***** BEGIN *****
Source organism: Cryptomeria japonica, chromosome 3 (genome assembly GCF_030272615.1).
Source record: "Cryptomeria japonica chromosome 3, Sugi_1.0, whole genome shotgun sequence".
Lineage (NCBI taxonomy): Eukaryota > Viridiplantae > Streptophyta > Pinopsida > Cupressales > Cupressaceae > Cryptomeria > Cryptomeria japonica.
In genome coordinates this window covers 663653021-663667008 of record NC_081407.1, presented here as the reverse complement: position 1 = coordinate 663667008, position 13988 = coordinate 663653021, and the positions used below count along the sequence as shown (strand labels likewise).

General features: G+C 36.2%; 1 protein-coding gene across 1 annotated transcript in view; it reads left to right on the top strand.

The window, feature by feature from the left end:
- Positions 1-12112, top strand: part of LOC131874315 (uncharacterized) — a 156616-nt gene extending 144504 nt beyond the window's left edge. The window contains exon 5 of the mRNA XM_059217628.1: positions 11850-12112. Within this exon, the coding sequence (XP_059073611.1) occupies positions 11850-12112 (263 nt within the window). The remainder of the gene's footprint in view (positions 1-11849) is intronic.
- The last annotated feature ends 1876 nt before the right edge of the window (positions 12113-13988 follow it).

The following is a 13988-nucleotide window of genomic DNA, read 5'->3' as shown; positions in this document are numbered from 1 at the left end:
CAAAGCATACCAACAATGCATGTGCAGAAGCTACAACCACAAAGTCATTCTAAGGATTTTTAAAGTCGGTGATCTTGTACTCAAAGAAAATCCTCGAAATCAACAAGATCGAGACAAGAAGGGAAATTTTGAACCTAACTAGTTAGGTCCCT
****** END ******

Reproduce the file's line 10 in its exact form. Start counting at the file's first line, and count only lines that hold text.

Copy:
CAAAGCATACCAACAATGCATGTGCAGAAGCTACAACCACAAAGTCATTCTAAGGATTTTTAAAGTCGGTGATCTTGTACTCAAAGAAAATCCTCGAAATCAACAAGATCGAGACAAGAAGGGAAATTTTGAACCTAACTAGTTAGGTCCCT